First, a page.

Being a bit of a bird nut and not having any kind of a decent birdbath in the backyard of the new house meant only one thing.  Birdbath project.  The rather ordinary and small concrete birdbath we had at our old house didn’t make the move and we haven’t found anything really comparable yet, so time to make one.

The aspect missing from our old birdbath was movement.  Moving water not only dissuades mosquitos but also attracts birds who are always in need of fresh clean water.  Without power in the yard, that meant only one thing:  Solar Fountain Birdbath.  The project was actually inspired by one of those “serenity” fountains my wife has in our bedroom which uses a small hidden pump to gently bubble water over the pebbles in a decorative vessel.

The concept is simple, but finding the parts sometimes is less so.  Solar powered pump + suitable vessel + water = Solar Fountain Birdbath.  Items 2 and 3 are pretty easy to find, but I was not finding any decent small solar powered pumps that were affordable.  The basic design was to find a reasonable size vessel, set the pump in the bottom and then fill it with pebbles or rocks to create a not too deep bath for the birds.

Finally, American Science and Surplus came through with a small solar pump. So, plan A order said pump.  It arrived and comes with the pump, a solar cell and a variety off risers and tips.


Next, acquire a suitable vessel.  We opted for a shallow terra cotta pot with another to use as a pedestal.


Because the main vessel has a drainage hole in the bottom, I picked up a rubber stopper to plug the hole.


Here’s the hole plugged.  You may notice a few suspicious cracks in the terra cotta.


After plugging, I filled with a small amount of water and tested for leaks.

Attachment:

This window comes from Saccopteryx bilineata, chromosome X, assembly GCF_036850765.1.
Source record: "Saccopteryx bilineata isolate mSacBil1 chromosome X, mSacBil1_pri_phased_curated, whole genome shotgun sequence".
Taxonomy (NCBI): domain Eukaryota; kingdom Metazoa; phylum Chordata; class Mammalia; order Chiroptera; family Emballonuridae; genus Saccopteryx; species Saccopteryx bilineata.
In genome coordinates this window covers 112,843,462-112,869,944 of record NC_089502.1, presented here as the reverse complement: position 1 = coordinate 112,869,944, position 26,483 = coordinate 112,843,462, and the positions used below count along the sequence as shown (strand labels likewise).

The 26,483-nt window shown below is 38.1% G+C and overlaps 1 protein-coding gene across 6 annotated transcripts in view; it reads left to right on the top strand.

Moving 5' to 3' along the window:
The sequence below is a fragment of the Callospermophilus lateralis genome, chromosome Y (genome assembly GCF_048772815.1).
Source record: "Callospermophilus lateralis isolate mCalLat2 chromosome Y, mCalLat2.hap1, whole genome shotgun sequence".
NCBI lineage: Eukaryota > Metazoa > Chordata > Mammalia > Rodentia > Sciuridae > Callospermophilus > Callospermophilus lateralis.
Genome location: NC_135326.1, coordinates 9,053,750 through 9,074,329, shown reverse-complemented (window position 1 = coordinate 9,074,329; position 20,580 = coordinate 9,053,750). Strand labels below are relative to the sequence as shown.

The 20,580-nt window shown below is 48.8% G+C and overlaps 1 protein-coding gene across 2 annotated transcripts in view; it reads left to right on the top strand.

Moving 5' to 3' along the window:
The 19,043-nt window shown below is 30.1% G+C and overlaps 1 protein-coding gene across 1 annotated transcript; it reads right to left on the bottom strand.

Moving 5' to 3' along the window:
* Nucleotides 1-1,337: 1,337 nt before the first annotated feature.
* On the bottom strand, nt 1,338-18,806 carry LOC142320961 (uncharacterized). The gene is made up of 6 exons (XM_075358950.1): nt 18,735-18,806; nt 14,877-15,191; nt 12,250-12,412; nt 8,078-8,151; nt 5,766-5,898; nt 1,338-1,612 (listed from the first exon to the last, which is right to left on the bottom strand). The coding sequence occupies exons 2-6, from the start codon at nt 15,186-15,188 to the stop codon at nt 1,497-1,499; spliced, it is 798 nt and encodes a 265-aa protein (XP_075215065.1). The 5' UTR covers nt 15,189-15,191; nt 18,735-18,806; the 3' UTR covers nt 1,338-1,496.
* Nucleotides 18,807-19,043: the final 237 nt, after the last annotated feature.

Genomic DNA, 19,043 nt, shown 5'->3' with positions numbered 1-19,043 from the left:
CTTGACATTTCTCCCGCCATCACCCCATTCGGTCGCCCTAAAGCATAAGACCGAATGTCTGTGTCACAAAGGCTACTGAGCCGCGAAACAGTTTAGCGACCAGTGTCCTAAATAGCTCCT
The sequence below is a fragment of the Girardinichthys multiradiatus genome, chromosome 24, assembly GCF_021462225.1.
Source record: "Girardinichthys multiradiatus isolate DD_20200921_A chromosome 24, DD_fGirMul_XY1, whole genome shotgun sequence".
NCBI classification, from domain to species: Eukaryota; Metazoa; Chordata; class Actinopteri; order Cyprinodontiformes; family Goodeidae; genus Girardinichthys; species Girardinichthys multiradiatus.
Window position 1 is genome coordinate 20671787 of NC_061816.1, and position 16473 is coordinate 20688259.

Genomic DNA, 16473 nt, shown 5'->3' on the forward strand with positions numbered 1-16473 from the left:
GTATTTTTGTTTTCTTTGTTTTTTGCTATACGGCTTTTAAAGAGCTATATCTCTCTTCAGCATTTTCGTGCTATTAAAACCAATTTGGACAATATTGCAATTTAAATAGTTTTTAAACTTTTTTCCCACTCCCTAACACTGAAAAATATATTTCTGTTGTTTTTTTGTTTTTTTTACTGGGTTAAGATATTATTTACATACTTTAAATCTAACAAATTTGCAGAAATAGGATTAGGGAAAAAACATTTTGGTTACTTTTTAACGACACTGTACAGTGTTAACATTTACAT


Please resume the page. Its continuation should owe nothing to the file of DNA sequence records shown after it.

Remember those suspicious leaks?  Well, they were seeping, so it was either seal the inside with a terra cotta sealer or insert a liner.


Now they sell nice heavy EPDM liners for ponds, but this is just a birdbath, so Plan B was to find a friendly handy vinyl garbage bag to use as a liner.  We’ll see how it works out.


Place the liner in the vessel, then gently fill it with pebbles.  Once there’s a layer on the bottom, set the pump in the bottom and begin to fill the rest of the bowl with pebbles.


Rather than cut the plastic, I just folded and tucked it in, then covered with rocks.  You can’t quite tell from the picture, but the rocks are higher on the edges and lower in the middle to create a beach so smaller birds and wade in.


Next, I filled the base with extra rocks to provide stability.


Time to place it in the yard, fill with water and connect the solar cell to the pump.  I decided I’d wait a few days before mounting the solar cell to see where it might catch a reasonable amount of sun for most of the day.


The pumps output will vary with the amount of sun hitting the panel, so I’ll have to experiment with the various risers and fountain heads to get something that won’t shower the yard and run the fountain dry.  For the time being, I opted for the rather boring straight up tip until I do some more experiments.


Still, in direct sunlight, the boring tip was still quite vigorous, so I may need to consider stepping up the size of the vessel or enlarging the output holes to keep the spray within the confines of the vessel.


Voila, Solar Fountain Birdbath 1.0.